Purpose of review: This review examines recent randomized clinical trials evaluating the role of coenzyme Q10 (CoQ10) in the management of coronary heart disease.
Recent findings: CoQ10 is one of the most commonly used dietary supplements in the USA. Due to its antioxidant and anti-inflammatory effects, CoQ10 has been studied extensively for possible use in managing coronary heart disease. One of the most common applications of CoQ10 is to mitigate statin-associated muscle symptoms (SAMS) based on the theory that SAMS are caused by statin depletion of CoQ10 in the muscle. Although previous studies of CoQ10 for SAMS have produced mixed results, CoQ10 appears to be safe. Because CoQ10 is a cofactor in the generation of adenosine triphosphate, supplementation has also recently been studied in patients with heart failure, which is inherently an energy deprived state. The Q-SYMBIO trial found that CoQ10 supplementation in patients with heart failure not only improved functional capacity, but also significantly reduced cardiovascular events and mortality. Despite these positive findings, a larger prospective trial is warranted to support routine use of CoQ10. Less impressive are the effects of CoQ10 on specific cardiovascular risk factors such as blood pressure, dyslipidemia, and glycemic control. Current evidence does not support routine use of CoQ10 in patients with coronary heart disease. Additional studies are warranted to fully determine the benefit of CoQ10 in patients with heart failure before including it in guideline-directed medical therapy.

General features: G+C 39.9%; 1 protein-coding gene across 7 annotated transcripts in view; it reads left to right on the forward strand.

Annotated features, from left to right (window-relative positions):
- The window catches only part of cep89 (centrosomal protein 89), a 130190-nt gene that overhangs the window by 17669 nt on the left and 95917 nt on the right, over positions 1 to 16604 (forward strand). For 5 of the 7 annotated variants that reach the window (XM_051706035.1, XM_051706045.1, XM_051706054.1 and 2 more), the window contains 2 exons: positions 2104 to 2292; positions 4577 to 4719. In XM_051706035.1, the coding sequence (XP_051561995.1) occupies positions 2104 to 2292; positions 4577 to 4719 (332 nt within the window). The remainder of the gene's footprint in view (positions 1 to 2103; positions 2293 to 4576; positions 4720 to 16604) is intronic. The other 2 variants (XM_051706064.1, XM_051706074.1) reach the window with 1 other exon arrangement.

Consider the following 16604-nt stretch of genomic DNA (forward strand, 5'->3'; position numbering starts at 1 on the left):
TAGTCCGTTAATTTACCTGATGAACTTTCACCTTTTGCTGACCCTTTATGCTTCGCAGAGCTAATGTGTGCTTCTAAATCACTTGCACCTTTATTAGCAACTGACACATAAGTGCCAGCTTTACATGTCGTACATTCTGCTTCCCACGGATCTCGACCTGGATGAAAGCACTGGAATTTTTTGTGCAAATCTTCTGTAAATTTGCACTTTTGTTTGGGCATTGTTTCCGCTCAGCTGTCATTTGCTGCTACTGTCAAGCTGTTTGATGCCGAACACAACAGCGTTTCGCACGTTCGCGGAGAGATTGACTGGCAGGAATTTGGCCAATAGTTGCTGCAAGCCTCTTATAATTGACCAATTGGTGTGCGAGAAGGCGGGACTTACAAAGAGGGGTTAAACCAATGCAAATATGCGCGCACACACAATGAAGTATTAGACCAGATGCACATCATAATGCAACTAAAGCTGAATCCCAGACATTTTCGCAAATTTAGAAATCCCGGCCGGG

Keywords: Cardiovascular disease; Coenzyme Q10; Heart failure; Myalgia; Statins.